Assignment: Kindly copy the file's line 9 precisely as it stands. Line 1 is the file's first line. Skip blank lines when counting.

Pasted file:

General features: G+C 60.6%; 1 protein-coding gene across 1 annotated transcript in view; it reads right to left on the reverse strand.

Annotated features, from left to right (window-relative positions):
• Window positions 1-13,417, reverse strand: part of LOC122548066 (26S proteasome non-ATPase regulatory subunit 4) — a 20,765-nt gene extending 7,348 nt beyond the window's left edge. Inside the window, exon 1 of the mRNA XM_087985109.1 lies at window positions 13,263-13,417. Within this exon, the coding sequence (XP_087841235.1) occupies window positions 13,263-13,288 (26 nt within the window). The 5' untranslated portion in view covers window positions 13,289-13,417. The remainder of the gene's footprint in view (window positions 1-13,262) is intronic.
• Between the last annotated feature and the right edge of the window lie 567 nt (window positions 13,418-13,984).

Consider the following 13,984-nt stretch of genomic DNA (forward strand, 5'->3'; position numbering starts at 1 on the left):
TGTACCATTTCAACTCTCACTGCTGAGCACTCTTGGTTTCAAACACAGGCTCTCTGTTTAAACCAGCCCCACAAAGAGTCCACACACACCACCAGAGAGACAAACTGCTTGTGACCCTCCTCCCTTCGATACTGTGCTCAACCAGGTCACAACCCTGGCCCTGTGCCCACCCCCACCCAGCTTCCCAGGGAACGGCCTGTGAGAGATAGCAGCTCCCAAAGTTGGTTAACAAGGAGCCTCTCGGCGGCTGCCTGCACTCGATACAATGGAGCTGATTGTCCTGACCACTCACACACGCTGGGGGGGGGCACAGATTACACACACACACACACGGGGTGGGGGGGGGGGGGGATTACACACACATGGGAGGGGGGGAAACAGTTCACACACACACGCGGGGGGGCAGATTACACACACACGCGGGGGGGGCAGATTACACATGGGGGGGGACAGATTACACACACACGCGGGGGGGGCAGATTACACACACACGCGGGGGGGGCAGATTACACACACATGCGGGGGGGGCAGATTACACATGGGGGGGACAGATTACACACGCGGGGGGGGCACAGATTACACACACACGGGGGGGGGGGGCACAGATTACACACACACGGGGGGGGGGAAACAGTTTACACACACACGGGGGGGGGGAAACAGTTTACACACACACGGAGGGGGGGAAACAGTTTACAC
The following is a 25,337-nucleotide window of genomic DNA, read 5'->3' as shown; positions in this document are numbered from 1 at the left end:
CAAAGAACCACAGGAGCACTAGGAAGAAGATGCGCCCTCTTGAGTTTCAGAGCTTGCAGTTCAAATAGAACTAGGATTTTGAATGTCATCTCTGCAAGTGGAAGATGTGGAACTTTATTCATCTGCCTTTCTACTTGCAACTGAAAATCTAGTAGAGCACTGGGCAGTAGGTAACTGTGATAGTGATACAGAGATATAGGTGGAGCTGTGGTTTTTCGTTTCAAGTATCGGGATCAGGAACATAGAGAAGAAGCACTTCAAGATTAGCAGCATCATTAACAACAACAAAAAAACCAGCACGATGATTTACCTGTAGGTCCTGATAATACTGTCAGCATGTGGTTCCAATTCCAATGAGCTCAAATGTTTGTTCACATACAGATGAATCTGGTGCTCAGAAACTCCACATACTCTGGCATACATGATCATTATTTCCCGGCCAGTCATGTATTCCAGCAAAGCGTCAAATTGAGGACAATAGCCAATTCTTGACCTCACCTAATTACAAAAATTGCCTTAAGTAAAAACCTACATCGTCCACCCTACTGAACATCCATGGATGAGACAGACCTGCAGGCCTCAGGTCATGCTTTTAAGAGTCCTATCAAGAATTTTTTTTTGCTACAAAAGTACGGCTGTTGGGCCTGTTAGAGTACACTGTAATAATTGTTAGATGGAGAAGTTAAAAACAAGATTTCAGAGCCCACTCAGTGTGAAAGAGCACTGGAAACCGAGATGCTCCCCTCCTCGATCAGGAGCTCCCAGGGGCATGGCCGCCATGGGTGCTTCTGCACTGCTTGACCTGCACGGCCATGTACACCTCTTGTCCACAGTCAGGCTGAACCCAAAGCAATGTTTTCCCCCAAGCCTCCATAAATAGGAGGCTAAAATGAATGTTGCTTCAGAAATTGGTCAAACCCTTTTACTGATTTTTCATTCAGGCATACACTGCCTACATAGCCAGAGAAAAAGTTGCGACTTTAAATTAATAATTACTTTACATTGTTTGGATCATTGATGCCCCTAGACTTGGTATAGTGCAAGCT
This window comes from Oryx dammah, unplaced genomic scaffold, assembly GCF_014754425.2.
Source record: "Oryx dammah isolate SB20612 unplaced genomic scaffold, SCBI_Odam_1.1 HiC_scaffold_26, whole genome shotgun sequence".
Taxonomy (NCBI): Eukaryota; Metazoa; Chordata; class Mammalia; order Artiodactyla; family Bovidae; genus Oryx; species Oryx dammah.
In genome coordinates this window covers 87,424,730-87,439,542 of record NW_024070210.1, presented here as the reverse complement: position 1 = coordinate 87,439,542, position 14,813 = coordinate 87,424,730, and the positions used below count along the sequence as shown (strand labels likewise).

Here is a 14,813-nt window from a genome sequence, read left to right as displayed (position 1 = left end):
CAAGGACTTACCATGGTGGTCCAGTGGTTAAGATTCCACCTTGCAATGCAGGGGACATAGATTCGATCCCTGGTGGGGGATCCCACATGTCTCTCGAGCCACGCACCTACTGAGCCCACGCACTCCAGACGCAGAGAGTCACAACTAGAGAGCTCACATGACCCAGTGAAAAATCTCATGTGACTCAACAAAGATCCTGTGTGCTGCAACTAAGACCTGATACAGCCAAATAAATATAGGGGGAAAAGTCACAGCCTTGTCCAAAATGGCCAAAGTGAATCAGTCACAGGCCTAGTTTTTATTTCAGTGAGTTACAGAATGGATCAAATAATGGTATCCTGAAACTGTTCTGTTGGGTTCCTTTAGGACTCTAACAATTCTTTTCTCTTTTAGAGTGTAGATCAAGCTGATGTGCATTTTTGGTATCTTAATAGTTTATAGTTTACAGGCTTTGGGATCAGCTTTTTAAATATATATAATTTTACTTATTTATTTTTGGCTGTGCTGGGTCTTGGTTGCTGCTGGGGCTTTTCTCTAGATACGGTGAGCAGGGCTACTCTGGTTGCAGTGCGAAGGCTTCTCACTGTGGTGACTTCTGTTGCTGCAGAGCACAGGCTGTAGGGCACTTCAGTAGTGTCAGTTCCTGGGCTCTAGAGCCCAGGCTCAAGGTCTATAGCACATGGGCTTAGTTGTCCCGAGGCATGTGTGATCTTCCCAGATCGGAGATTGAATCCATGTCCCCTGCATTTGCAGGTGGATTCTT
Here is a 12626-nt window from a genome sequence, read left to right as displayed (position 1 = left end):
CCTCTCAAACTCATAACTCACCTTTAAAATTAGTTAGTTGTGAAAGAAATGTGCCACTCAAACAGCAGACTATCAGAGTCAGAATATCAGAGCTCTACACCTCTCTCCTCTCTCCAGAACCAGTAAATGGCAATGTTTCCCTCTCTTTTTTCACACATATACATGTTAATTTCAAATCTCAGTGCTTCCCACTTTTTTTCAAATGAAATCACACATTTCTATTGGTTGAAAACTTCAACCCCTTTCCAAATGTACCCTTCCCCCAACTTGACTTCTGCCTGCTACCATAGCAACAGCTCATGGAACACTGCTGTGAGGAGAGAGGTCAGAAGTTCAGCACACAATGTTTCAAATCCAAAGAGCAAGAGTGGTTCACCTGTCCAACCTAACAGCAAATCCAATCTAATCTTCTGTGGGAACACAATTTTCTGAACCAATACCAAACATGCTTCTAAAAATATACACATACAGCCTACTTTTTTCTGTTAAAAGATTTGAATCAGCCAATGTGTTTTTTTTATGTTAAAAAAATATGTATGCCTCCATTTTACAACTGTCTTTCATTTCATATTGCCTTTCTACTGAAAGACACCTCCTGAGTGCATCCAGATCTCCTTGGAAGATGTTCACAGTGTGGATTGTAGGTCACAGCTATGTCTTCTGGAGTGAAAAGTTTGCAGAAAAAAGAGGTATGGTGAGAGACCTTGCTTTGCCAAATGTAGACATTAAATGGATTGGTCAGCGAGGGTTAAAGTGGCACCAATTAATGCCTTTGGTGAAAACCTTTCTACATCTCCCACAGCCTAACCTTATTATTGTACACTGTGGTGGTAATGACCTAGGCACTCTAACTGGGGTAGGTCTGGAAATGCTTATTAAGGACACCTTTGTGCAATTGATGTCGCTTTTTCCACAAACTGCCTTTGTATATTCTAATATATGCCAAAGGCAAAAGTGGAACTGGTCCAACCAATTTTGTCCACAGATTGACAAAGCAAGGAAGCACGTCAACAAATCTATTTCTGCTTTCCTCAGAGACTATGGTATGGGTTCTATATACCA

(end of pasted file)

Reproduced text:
This window comes from Oryx dammah, unplaced genomic scaffold, assembly GCF_014754425.2.